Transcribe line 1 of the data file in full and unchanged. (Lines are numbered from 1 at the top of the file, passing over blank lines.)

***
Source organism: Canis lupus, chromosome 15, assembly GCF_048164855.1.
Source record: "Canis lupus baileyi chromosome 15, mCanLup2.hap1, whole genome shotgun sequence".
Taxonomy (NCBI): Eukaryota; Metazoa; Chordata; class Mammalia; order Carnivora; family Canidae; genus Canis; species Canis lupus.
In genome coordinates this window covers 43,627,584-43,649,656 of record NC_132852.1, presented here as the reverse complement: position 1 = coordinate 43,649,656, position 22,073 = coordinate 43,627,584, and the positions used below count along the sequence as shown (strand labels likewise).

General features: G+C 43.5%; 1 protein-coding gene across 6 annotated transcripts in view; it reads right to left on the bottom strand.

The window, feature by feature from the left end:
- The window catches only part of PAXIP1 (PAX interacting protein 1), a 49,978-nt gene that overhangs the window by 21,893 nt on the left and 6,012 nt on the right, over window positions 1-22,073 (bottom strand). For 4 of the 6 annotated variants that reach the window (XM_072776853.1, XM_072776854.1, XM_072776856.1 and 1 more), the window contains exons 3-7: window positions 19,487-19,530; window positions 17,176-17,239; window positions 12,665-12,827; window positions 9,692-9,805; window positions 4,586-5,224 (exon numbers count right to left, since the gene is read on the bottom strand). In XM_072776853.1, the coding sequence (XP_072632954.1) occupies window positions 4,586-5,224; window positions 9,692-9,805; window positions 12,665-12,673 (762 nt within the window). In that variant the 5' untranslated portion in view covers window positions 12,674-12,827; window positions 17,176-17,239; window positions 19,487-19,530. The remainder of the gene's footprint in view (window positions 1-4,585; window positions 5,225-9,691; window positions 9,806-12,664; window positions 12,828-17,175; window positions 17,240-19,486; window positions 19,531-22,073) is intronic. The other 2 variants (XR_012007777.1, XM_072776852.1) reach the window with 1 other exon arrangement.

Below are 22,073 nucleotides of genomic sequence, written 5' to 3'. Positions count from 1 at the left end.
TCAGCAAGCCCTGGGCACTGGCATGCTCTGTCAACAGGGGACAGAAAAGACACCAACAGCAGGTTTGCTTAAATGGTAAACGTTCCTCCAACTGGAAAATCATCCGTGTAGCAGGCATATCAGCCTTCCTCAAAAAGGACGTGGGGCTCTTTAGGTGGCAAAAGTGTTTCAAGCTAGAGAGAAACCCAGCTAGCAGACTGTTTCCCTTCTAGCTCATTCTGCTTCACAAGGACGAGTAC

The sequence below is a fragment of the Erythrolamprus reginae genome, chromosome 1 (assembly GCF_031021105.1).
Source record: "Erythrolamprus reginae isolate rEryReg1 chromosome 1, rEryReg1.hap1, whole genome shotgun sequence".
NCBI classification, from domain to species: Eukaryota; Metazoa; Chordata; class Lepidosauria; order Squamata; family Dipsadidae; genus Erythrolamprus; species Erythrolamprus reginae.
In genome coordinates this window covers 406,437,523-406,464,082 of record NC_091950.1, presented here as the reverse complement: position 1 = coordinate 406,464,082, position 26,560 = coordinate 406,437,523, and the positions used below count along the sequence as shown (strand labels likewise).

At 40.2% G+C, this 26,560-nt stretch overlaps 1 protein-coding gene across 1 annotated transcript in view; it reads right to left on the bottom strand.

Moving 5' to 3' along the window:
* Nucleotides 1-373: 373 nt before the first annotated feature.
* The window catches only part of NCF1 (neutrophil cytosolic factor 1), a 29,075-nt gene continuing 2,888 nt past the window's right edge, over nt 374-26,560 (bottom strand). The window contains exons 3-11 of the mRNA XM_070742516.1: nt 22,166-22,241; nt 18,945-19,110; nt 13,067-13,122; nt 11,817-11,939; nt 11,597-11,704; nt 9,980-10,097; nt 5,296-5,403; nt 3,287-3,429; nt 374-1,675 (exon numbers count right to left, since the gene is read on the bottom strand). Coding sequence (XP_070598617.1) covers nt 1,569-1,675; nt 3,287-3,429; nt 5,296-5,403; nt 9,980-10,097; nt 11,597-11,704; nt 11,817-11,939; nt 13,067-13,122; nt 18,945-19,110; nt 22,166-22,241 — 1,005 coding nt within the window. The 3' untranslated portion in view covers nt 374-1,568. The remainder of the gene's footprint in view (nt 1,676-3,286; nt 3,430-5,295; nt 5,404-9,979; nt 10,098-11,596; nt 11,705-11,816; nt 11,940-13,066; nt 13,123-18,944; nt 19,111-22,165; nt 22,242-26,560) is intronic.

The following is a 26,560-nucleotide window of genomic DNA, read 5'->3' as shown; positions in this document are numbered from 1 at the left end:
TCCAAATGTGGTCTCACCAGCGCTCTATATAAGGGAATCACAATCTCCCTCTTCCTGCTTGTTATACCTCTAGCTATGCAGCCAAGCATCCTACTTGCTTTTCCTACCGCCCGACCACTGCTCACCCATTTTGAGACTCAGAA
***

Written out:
Source organism: Canis lupus, chromosome 15, assembly GCF_048164855.1.